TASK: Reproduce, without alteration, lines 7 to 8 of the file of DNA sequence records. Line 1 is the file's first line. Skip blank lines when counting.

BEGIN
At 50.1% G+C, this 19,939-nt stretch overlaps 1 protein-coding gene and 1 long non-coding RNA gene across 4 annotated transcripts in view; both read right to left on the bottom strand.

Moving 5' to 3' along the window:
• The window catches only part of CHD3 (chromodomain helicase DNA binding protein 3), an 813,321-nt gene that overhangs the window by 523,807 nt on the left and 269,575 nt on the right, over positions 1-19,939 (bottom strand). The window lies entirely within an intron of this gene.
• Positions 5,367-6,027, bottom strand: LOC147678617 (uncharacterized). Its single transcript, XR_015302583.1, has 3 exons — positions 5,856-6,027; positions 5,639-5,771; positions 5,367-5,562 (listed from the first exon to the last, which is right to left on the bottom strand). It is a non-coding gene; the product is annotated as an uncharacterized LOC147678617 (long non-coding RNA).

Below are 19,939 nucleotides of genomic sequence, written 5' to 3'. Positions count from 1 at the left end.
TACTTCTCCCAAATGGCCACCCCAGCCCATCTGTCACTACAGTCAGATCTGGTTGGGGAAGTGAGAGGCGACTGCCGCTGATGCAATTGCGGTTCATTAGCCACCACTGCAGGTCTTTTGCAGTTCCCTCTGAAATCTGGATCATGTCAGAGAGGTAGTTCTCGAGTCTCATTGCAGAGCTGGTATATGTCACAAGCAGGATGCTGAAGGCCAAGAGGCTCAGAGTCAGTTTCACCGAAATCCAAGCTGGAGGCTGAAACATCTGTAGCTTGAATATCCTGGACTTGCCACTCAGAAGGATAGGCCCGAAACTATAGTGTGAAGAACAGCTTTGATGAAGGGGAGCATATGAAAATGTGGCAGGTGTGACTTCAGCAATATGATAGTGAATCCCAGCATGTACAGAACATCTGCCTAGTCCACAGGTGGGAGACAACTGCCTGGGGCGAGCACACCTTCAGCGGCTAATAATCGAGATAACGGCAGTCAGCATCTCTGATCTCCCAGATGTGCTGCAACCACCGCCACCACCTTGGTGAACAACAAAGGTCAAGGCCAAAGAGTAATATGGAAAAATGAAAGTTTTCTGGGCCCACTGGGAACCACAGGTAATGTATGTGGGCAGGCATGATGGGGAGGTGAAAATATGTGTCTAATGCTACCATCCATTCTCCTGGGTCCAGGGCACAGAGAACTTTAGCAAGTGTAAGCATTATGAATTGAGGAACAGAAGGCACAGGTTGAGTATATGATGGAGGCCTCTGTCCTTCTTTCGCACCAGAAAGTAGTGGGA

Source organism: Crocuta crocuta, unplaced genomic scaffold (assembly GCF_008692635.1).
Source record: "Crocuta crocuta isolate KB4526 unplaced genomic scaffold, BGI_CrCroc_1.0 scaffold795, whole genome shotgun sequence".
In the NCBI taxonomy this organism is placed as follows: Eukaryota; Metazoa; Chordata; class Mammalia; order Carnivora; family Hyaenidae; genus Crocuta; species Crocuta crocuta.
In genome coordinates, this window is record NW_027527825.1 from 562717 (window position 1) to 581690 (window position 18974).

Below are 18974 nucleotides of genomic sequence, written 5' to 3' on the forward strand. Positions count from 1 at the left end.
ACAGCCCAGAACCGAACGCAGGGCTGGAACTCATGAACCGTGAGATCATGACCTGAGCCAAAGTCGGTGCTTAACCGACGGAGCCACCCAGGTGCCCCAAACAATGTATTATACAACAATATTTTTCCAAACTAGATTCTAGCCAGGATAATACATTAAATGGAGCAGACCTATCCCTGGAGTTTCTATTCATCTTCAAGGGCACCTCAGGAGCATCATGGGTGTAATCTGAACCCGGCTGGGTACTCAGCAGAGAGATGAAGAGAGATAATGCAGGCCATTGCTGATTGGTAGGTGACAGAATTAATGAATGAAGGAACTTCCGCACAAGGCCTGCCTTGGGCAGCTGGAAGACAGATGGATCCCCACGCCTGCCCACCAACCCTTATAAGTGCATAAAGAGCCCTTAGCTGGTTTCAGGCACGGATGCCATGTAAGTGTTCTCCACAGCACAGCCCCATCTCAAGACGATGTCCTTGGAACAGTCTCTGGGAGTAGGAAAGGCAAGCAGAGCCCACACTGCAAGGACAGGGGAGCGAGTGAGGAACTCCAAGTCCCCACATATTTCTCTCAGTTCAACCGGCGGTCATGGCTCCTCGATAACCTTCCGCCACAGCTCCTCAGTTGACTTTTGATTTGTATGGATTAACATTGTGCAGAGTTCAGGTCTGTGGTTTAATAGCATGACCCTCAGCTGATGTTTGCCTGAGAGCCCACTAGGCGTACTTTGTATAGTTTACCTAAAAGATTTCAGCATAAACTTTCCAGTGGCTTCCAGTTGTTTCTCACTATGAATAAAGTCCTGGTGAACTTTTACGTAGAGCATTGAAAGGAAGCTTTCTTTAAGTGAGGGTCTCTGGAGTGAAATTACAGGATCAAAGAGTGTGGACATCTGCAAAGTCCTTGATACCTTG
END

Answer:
Source organism: Crocuta crocuta, unplaced genomic scaffold (assembly GCF_008692635.1).
Source record: "Crocuta crocuta isolate KB4526 unplaced genomic scaffold, BGI_CrCroc_1.0 scaffold795, whole genome shotgun sequence".